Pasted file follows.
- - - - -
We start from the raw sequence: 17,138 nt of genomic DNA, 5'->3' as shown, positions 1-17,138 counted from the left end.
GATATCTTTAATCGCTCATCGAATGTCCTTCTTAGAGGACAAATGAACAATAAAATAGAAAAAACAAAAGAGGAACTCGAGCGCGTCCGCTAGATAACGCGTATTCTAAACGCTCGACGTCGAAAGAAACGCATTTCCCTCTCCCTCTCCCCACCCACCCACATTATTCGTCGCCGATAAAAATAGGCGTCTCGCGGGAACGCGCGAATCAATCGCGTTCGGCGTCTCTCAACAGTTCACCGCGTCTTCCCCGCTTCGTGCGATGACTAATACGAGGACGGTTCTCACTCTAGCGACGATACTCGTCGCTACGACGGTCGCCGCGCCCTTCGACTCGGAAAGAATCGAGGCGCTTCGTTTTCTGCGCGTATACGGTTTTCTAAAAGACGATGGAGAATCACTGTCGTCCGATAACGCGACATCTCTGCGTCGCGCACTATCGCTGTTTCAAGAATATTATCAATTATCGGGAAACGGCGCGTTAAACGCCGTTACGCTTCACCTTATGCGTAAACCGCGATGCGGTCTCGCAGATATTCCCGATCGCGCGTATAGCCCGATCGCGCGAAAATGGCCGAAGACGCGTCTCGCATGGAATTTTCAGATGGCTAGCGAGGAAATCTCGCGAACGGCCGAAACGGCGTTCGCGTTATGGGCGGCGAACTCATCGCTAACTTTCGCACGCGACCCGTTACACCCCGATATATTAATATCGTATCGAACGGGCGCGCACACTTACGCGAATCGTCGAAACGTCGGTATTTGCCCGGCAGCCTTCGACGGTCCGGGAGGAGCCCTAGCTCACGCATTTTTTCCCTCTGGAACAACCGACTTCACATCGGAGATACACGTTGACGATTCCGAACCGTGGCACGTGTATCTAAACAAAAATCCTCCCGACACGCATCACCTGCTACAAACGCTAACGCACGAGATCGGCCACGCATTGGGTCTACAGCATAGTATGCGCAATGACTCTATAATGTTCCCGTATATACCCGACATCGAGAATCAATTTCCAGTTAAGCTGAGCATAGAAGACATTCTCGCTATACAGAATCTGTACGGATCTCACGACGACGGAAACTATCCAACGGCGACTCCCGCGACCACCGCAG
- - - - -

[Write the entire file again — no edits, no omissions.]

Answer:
We start from the raw sequence: 17,138 nt of genomic DNA, 5'->3' as shown, positions 1-17,138 counted from the left end.
GATATCTTTAATCGCTCATCGAATGTCCTTCTTAGAGGACAAATGAACAATAAAATAGAAAAAACAAAAGAGGAACTCGAGCGCGTCCGCTAGATAACGCGTATTCTAAACGCTCGACGTCGAAAGAAACGCATTTCCCTCTCCCTCTCCCCACCCACCCACATTATTCGTCGCCGATAAAAATAGGCGTCTCGCGGGAACGCGCGAATCAATCGCGTTCGGCGTCTCTCAACAGTTCACCGCGTCTTCCCCGCTTCGTGCGATGACTAATACGAGGACGGTTCTCACTCTAGCGACGATACTCGTCGCTACGACGGTCGCCGCGCCCTTCGACTCGGAAAGAATCGAGGCGCTTCGTTTTCTGCGCGTATACGGTTTTCTAAAAGACGATGGAGAATCACTGTCGTCCGATAACGCGACATCTCTGCGTCGCGCACTATCGCTGTTTCAAGAATATTATCAATTATCGGGAAACGGCGCGTTAAACGCCGTTACGCTTCACCTTATGCGTAAACCGCGATGCGGTCTCGCAGATATTCCCGATCGCGCGTATAGCCCGATCGCGCGAAAATGGCCGAAGACGCGTCTCGCATGGAATTTTCAGATGGCTAGCGAGGAAATCTCGCGAACGGCCGAAACGGCGTTCGCGTTATGGGCGGCGAACTCATCGCTAACTTTCGCACGCGACCCGTTACACCCCGATATATTAATATCGTATCGAACGGGCGCGCACACTTACGCGAATCGTCGAAACGTCGGTATTTGCCCGGCAGCCTTCGACGGTCCGGGAGGAGCCCTAGCTCACGCATTTTTTCCCTCTGGAACAACCGACTTCACATCGGAGATACACGTTGACGATTCCGAACCGTGGCACGTGTATCTAAACAAAAATCCTCCCGACACGCATCACCTGCTACAAACGCTAACGCACGAGATCGGCCACGCATTGGGTCTACAGCATAGTATGCGCAATGACTCTATAATGTTCCCGTATATACCCGACATCGAGAATCAATTTCCAGTTAAGCTGAGCATAGAAGACATTCTCGCTATACAGAATCTGTACGGATCTCACGACGACGGAAACTATCCAACGGCGACTCCCGCGACCACCGCAG